I love this project and the practice that goes with it. I've gotten some welcome feedback, so thanks for those who shared. Alas, clients have been keeping me busy with my "day" job as creative director over the past couple of weeks. I have progressed slowly but the project is often on my mind. In any case, here are some additional sketches.

As I reflected back on my earlier drawings, it seemed to me that, while the swirls and ornaments added some energy to the solid "B" forms, it still felt too controlled. So, I've been focusing on adding more of the madness to the letterforms. I've keep the Victorian-inspired script but tried a looser hand adding scribbles and a less precise shading. I've also added inkblots to the lower right version. I fancy this direction with its smudged mix of ink and water (alluding to a breakdown of both form and personality), but need to play with it a bit more.

I'm not exactly sure how to render these in Illustrator, but have followed Jessica's example by plotting vector points as a start. While it a helpful exercise, I'm not sure the points will work on the scribbled version which are shaded vs. outlined.

2/26

I've been terribly absent from this drop cap due to work projects. Finally, here is some development on one direction of the letter. After sitting on it for awhile, I went back to try my hand at an ornamented version with some new ideas in mind. Below is a pencil sketch with the "B" and some swirls and leaf designs.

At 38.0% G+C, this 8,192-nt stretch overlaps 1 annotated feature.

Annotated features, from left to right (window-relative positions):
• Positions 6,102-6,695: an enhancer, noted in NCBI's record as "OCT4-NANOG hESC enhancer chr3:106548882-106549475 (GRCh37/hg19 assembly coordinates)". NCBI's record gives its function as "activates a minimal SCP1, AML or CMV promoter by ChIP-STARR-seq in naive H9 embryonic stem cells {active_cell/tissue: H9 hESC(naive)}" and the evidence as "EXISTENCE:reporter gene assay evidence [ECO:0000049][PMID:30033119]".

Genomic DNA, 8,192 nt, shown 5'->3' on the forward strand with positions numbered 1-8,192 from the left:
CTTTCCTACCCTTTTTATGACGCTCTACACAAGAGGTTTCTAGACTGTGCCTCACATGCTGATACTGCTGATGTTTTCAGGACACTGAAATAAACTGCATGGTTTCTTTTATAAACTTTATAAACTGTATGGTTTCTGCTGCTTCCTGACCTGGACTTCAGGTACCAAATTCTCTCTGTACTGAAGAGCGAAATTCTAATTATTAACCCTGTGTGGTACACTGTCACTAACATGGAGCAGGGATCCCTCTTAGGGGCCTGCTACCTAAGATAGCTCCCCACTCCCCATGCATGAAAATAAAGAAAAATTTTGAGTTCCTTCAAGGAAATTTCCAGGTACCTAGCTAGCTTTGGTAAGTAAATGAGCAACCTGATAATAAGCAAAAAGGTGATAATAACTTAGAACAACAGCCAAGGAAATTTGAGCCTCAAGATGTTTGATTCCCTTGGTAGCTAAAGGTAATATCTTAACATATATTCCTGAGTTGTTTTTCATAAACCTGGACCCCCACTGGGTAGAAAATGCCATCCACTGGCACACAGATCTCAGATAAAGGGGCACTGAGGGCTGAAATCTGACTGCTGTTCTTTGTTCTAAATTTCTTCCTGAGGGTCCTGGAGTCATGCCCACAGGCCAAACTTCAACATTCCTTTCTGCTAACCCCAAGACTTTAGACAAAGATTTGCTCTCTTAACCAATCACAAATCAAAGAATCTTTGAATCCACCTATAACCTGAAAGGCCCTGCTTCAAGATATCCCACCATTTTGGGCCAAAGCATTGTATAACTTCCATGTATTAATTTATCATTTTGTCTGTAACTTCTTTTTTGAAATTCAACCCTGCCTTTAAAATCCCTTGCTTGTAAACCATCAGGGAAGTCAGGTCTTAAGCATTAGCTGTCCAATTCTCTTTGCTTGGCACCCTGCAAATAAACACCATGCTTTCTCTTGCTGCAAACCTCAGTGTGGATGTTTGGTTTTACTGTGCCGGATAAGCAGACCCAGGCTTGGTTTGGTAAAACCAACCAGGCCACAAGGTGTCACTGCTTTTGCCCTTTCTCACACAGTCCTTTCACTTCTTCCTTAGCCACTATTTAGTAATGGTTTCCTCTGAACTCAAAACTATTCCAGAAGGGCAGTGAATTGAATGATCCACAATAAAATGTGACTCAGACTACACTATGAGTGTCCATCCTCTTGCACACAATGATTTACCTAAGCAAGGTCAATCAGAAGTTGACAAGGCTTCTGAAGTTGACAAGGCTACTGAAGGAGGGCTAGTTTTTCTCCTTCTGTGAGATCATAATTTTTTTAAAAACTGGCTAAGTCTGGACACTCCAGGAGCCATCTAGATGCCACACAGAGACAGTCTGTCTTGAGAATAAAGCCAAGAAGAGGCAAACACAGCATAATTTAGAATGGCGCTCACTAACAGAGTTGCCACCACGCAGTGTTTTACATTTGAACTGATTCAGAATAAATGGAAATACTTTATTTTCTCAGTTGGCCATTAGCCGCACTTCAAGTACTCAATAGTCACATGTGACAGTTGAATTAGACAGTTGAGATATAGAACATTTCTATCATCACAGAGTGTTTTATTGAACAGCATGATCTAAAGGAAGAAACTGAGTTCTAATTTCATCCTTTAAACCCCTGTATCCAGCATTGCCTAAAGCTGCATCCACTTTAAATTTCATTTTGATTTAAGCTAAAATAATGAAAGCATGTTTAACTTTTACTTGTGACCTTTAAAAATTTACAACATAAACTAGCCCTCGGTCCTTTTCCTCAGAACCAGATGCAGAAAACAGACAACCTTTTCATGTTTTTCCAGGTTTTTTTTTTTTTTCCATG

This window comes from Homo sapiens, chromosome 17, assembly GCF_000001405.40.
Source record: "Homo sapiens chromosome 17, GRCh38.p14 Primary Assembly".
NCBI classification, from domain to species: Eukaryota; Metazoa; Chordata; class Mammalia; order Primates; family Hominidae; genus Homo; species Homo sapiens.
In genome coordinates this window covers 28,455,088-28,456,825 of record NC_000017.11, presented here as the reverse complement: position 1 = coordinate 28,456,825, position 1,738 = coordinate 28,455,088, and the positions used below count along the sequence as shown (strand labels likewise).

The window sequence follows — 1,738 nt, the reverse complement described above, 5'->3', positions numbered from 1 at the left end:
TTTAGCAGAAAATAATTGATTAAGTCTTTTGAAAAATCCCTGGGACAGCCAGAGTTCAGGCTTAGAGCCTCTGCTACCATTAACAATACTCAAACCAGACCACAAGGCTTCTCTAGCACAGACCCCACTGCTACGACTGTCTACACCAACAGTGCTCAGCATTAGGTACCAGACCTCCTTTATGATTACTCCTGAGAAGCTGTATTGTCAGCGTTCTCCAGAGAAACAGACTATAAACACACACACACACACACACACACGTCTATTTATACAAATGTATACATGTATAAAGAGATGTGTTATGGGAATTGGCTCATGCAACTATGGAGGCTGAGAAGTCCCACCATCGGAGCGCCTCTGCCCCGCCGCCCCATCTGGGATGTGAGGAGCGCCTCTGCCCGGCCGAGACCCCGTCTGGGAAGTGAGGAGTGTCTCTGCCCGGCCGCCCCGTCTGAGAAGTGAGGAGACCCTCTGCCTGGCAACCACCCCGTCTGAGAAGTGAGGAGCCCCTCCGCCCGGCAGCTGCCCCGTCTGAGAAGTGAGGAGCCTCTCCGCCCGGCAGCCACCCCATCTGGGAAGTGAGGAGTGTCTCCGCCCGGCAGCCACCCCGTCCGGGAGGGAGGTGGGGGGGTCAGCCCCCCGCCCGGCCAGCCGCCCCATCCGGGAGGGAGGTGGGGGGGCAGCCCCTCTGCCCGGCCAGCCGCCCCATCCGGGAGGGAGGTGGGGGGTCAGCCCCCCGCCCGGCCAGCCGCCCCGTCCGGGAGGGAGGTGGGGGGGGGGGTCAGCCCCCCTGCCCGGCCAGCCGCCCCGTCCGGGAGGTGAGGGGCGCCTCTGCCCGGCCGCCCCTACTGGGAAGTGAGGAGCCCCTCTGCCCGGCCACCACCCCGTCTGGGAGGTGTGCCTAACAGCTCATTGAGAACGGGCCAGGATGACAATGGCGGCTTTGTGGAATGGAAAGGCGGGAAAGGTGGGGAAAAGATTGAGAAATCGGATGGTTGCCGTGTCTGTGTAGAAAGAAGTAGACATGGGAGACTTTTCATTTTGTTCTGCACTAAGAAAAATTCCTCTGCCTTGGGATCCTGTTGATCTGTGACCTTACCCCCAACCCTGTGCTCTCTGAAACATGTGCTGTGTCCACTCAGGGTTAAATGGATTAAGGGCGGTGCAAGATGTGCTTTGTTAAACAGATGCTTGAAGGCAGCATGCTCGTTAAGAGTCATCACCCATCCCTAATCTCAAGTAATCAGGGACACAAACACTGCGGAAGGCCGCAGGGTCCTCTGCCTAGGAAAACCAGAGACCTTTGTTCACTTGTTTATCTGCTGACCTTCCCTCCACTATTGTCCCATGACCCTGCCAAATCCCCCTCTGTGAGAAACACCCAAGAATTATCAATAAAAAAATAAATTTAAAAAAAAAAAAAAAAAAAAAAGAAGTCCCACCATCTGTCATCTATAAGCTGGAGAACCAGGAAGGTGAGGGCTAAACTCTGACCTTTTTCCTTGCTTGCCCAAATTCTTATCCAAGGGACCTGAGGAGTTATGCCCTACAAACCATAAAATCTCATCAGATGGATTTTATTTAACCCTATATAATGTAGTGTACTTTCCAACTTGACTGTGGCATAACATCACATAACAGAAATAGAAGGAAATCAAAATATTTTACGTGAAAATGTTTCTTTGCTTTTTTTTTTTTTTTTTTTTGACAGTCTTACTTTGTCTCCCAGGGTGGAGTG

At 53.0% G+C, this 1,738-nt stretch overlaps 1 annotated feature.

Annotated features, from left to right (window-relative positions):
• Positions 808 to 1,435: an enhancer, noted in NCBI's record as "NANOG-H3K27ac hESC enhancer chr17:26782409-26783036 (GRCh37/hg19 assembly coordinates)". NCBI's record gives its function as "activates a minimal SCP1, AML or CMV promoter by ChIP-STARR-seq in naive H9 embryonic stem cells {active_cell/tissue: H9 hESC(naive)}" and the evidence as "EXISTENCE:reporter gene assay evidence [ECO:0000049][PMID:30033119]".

I'm not the greatest at drawing, so I mixed some hand sketches with other stock illustrations and pieced them together. I added a bit of roughness in the form of PS filters to the swirls to reference the unstable life that Ada led, so I traced and composited the illustration and work with a classic, clean"B" letterform.

I started thinking about Ada as a Victorian punk. Her life was very much fractured by the divorce between Lord Byron and her mother Annabella. She was also quite independent and was always pushing the boundaries of what was acceptable. I was inspired to do a little cut and paste to the printed letter to reflect this state. 

Once I started playing with color, it seemed very gothic and somewhat Frankenstein-ish. An interesting note about that: Mary Shelley, the author of Frankenstein was a close friend of Lord Byron's and the story came out of a ghost story-telling session a bunch of the writers had together.

I chose a digital style typeface for the book copy to reference Ada's acknowledged role as the first "computer programmer." Below are a couple of color versions. 

I landed on the red background with black and white accents.

The final comp is below. Perhaps this leans more toward a book cover design than a simple drop cap. I do think it feels much more contemporary compared to the original version (shown at the top of the post). Ultimately, I think the back cover would need a photo of Ada Lovelace so potential readers would clearly get that its a biography rather than murder mystery.

I would love to hear your feedback.

I am still working on a version using the inkblots from my earlier explorations. My thoughts are that it could take on a sort of Rorschach-like form. To be continued. 

Comments

Please sign in or sign up to comment.